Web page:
No nuclear, no net zero
May 4, 2021
May 4, 2021
When I talk to my clients about their role in the energy transition, the conversation generally turns to investments in renewables like wind and solar.
And of course, renewables have a real and important role to play as we collectively look to net zero over the coming decades. But operationally, there are limitations based on rated capacity (average wind turbines only run 30% of the time), curtailment, congestion and battery storage availability.
This all means nuclear has and will continue to have a vital role to play in the energy transition. And it’s time for a more open, neutral conversation about exactly that.
Here are three reasons why.
For my utilities clients, resilience remains a major challenge. Load and demand changes are the perennial problem, and increasingly so.
And across the board, with changes to cyclical weather patterns on the rise, the need for a diversified power supply is increasingly apparent. In these scenarios, power sources that rely on environmental factors like wind and solar see impacts to capacity, potentially contributing to more power blackouts and all the consequences of those. For example, the recent Texas blackouts would have been worse without nuclear—the nuclear facilities either continued to operate normally or returned quickly to service at the industry-leading capacity factor of greater than 92% while other power sources went down for days on end.
On a more daily basis, grid fluctuations come at times of peak demand, such as on a hot summer day when whole neighborhoods turn up their air conditioning. So how do grid operators prevent the lights from flickering due to those demand peaks? In these scenarios, nuclear plants are often called on by the grid operator to provide reactive power at short notice, when conditions change. Nuclear is therefore essential for providing the flexibility to “smooth the peaks” and add the needed stability.
Nuclear power plants continue to run in the background, with no fanfare, but contributing significant amounts of power to the grid, about 20% of the US electricity produced. One reason we never hear about them is this: nuclear is a close-to-net-zero technology, producing greater than 55% of the carbon-free electricity in the United States.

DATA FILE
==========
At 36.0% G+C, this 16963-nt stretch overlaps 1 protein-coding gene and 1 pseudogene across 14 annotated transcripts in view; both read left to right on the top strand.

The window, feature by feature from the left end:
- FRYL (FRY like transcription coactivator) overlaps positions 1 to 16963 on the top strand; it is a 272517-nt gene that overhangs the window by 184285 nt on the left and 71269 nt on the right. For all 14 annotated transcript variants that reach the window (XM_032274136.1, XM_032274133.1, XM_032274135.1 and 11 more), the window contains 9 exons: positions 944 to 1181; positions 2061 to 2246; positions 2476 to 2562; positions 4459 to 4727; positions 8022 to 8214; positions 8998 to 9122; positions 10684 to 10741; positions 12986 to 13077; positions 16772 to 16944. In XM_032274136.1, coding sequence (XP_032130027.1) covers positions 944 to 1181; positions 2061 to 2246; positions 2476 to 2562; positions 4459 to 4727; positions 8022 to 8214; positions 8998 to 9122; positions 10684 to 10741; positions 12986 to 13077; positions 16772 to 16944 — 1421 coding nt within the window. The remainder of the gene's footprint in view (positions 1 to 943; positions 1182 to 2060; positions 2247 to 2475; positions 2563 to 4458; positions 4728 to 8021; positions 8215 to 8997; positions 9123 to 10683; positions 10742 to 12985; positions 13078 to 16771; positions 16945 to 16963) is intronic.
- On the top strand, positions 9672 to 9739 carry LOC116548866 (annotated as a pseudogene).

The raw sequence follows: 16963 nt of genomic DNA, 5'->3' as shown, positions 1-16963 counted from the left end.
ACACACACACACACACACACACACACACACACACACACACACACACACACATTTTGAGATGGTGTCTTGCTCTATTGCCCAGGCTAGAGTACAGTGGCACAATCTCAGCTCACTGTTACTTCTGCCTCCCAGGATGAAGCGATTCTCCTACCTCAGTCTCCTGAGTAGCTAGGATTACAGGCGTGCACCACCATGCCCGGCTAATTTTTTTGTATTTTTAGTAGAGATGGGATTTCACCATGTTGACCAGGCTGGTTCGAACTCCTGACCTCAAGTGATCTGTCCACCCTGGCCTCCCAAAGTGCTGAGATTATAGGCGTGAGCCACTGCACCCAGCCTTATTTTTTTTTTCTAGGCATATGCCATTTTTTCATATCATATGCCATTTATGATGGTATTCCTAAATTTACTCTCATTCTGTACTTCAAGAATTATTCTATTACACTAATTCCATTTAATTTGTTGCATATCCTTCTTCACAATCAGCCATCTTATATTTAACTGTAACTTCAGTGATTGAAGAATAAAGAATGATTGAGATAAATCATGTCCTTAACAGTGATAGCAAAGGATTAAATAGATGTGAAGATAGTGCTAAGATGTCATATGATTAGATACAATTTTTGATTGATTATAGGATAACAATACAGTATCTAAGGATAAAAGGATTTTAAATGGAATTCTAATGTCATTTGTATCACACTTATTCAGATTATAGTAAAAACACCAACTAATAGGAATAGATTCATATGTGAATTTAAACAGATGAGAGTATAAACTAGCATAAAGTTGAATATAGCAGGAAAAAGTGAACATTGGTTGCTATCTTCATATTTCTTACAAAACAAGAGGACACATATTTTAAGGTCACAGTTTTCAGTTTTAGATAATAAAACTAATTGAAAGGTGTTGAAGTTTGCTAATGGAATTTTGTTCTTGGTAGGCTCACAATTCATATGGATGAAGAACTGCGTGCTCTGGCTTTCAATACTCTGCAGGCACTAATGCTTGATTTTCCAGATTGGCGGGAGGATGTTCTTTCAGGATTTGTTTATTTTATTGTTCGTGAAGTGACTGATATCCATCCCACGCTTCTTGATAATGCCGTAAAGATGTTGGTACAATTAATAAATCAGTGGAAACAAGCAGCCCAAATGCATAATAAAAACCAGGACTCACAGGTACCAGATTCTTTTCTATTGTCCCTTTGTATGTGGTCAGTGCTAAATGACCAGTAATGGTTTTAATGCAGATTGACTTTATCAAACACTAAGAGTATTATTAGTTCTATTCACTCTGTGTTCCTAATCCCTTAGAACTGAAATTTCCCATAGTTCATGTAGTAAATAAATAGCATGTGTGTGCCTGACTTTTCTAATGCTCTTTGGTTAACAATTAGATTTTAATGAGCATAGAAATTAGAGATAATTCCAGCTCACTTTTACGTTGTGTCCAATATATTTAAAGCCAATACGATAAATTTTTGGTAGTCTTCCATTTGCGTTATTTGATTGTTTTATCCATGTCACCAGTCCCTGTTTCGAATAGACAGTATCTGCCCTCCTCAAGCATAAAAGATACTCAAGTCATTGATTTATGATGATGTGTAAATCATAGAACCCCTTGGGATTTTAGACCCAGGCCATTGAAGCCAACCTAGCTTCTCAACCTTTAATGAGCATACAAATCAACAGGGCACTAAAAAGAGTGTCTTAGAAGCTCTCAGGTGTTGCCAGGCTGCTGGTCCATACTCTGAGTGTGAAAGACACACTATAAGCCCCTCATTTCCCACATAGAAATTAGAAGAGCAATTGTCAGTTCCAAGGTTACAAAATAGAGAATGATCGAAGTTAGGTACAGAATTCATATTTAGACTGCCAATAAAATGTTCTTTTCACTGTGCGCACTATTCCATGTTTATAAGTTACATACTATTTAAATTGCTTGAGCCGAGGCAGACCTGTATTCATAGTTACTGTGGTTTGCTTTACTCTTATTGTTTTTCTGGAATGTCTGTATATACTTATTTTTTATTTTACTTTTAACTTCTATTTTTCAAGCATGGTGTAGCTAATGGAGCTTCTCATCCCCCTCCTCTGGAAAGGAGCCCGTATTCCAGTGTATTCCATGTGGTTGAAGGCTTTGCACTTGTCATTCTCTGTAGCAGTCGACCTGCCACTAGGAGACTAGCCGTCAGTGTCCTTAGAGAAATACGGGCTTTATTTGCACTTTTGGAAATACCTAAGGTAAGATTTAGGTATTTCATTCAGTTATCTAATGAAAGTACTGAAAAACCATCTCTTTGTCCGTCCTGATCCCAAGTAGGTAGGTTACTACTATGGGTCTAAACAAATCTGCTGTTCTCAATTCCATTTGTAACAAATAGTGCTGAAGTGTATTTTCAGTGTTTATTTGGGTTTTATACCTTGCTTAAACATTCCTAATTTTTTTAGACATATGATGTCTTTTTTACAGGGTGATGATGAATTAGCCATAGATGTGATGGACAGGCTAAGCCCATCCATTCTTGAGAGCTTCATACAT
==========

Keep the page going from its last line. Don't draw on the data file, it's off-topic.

There is a mining element required for nuclear fuel, which does contribute to greenhouse gas (GHG) emissions. However, let’s remember that solar panels or wind turbines also need to be manufactured, which generates some level of GHG emissions. The thing is, nuclear plants need very small amounts of fuel, and that fuel is replaced around every 18 to 24 months For example, one uranium fuel pellet the size of the end of your finger creates as much energy as one ton of coal. And modern safety controls and systems have layers of safeguards that minimize risk like never before. The chances of an incident are vanishingly small, and lessons have been learned from those incidents that have occurred, meaning nuclear has never been safer.
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Prematurely pulling the plug on nuclear would be tantamount to pulling the plug on net zero, and that’s something we can’t afford to do.
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Let’s imagine nuclear keeps pumping out steady power for the next 40 years, while renewables challenges are solved (think fuel cells, hydrogen, etc.). It’s already becoming a reality, with regulators already approving life extension projects for up to 40 years (buffering beyond the 2050 net-zero date everyone is working toward).
And existing nuclear plants may only require select equipment upgrades and maintenance activities over those 40 years. Their workforces are highly skilled and trained constantly, meaning they are important to retain in the war for talent.
And this is not to suggest we should not consider decommissioning in the light of economic challenges as a conversation or possibility. The closer society gets to net zero, the more active a discussion/decision we can have about decommissioning, with a strategy that maintains grid stability and meets demand. Meanwhile, let’s not forget that decommissioning is a one-way street, and so should be driven by a clear rationale.
Here and now, prematurely pulling the plug on nuclear would be tantamount to pulling the plug on net zero, and that’s something we can’t afford to do.
Nuclear is essential to, and entirely compatible with, the road to net zero. Contact me to talk more about why and how.